I did test this. I was able to connect to a share with a standard user logon, but then I realized by default windows gave users NTFS permissions to the folder by default. So I removed them and tried it again. With the same results.

Now so you think anyone can that know any account information. This is when we dig into the local security policy.
Local Policy< user right assignment < access this computer over the network.

Currently Everyone is added. If this is removed and replaced with user accounts on the PC any account that you do not specify (can also be groups or special ids or other PC/users if on a domain.)

But a better and easier option is to look at
Local Policy< user right assignment < Deny access this computer over the network.

I personally would leave the access the PC left alone and just adjust the deny access. Adding my users a created for this test. "Test" i added the test user to my deny access policy. I could no longer access the share. This is another place that you can add groups and special ID's you can set this to users and then only accounts with administrative rights can access your shares.

As you can see this is a lot of work for someone that is not familiar with or comfortable with setting these permissions.

It has always seemed if your network is straight windows the best and easiest thing to do is create a homegroup.

Chev windows 8 looks like its doing good things with homegroup. I'm ready to get mine so i can test them out.
My System SpecsSystem Spec
22 Jan 2013   #15

Windows 7 Ultimate x64
 
 

I see the $ADMIN and $C hidden shares on Ubuntu network browse as well.

This talks about deleting hidden or administrative shares
How to create and delete hidden or administrative shares on client computers

Which I have not tried. How can anyone login to those? My home network shows this and I dont care.

Quote:
Hidden administrative shares that are created by the computer (such as ADMIN$ and C$) can be deleted, but the computer re-creates them after you stop and restart the Server service or restart your computer. Hidden shares that are created by users can be deleted, and they are not re-created after you restart your computer. Microsoft Windows XP Home Edition does not create hidden administrative shares.

To delete a hidden share, follow these steps:
In Control Panel, double-click Administrative Tools, and then double-click Computer Management.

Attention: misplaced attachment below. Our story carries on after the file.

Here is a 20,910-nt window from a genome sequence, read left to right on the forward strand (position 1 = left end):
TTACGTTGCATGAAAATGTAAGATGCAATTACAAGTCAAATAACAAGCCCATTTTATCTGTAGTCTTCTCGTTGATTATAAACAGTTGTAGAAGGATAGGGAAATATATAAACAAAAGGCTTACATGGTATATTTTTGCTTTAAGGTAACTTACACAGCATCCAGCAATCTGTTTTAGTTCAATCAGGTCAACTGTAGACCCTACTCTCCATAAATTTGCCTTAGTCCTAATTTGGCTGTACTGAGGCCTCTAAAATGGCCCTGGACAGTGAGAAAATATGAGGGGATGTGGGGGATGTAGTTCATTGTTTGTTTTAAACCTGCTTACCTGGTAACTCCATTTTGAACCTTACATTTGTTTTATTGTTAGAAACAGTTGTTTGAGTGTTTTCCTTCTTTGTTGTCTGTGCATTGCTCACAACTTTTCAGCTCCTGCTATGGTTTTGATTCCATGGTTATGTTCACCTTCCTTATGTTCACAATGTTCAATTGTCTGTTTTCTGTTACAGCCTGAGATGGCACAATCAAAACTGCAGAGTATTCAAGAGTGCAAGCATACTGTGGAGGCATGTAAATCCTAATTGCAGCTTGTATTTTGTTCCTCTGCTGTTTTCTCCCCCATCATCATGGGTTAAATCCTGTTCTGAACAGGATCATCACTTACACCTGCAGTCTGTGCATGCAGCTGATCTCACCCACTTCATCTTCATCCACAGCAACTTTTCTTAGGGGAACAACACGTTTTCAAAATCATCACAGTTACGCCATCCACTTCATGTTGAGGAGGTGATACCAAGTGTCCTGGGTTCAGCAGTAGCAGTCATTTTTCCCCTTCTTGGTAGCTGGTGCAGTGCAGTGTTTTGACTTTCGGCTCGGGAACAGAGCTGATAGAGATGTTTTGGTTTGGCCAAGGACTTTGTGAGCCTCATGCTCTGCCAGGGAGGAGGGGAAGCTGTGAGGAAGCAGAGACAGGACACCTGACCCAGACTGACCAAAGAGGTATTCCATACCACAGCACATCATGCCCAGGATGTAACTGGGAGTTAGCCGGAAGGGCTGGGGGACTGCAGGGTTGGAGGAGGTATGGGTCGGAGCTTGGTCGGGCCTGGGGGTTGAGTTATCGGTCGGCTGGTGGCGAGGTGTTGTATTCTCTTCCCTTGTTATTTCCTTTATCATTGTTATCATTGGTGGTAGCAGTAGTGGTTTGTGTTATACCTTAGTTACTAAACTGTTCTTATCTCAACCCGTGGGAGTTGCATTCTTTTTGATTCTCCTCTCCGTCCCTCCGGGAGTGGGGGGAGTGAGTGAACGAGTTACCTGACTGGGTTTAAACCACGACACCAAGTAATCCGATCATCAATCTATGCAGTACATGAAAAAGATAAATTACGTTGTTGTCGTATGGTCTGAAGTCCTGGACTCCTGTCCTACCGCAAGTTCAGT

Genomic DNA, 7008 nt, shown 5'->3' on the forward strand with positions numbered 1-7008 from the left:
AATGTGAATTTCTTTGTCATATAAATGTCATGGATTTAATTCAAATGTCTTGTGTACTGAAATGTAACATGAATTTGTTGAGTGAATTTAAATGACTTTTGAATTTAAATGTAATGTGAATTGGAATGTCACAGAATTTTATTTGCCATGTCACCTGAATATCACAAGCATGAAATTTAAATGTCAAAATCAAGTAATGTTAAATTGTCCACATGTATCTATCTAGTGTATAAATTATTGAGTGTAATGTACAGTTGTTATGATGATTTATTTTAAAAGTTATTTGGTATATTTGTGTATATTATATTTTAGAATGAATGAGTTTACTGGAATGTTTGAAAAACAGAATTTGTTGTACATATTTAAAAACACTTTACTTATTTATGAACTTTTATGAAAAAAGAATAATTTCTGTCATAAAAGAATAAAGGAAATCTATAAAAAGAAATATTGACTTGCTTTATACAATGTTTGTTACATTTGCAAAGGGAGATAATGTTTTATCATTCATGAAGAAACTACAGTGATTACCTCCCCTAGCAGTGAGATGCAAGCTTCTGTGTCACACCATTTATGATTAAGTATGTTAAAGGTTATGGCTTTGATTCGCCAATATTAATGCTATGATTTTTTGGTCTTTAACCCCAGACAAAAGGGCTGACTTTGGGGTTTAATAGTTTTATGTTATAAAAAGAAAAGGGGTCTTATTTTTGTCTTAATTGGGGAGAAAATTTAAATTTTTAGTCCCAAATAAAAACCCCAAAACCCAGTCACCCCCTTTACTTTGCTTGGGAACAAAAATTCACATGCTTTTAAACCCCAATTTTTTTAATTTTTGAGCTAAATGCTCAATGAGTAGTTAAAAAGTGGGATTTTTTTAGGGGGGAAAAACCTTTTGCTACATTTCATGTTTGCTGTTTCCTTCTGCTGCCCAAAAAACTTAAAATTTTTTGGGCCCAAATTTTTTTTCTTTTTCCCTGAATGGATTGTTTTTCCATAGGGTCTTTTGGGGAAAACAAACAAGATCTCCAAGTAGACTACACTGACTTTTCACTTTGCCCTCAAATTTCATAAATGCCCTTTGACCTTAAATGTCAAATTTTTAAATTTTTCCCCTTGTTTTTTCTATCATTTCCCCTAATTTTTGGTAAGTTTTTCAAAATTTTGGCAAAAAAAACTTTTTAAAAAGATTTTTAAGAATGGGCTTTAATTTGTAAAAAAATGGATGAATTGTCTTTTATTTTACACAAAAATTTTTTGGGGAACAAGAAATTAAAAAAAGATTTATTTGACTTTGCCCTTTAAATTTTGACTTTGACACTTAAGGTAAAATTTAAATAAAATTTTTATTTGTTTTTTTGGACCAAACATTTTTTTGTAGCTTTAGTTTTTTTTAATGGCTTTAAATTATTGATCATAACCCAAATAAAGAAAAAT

Expand Shared Folders, and then click Shares..
In the Shared Folder column, right-click the share that you want to delete, click Stop sharing, and then click OK.
Not clear to me if they will be recreated even after you turn the sharing off.


Attached Thumbnails
I can see all Folders-screenshot-2013-01-22-06-09-13.png  
My System SpecsSystem Spec
22 Jan 2013   #16

Windows 7 Ultimate x64
 
 

Administrative share - Wikipedia, the free encyclopedia

Quote:
How to disable

Microsoft does not detail any method to disable administrative shares. The command:

NET SHARE C$ /delete

can be executed in order to disable the root share in a networked computer. The problem is that after a reboot, the share will be automatically recreated.

A common workaround is to create a batch file with commands to disable all administrative shares (they can be viewed by running the "NET SHARE" command), and then scheduling the script to run at every system startup by using the Windows Task Scheduler.

Usually, the following commands, under a batch file, can successfully disable shares on a Windows XP or Windows Vista system:

NET SHARE C$ /delete
NET SHARE D$ /delete
NET SHARE admin$ /delete
My System SpecsSystem Spec
Reply

 I can see all Folders




Thread Tools




Our Sites

Site Links

About Us

Find Us

Windows 7 Forums is an independent web site and has not been authorized, sponsored, or otherwise approved by Microsoft Corporation. "Windows 7" and related materials are trademarks of Microsoft Corp.

Designer Media Ltd

All times are GMT -5. The time now is 09:02 AM.
Twitter Facebook Google+



Windows 7 Forums

Seven Forums Android App Seven Forums IOS App
  

1 2 3 4 5 6 7 8 9 10 11 12 13 14 15 16 17 18 19 20 21 22 23 24 25 26 27 28 29 30 31 32 33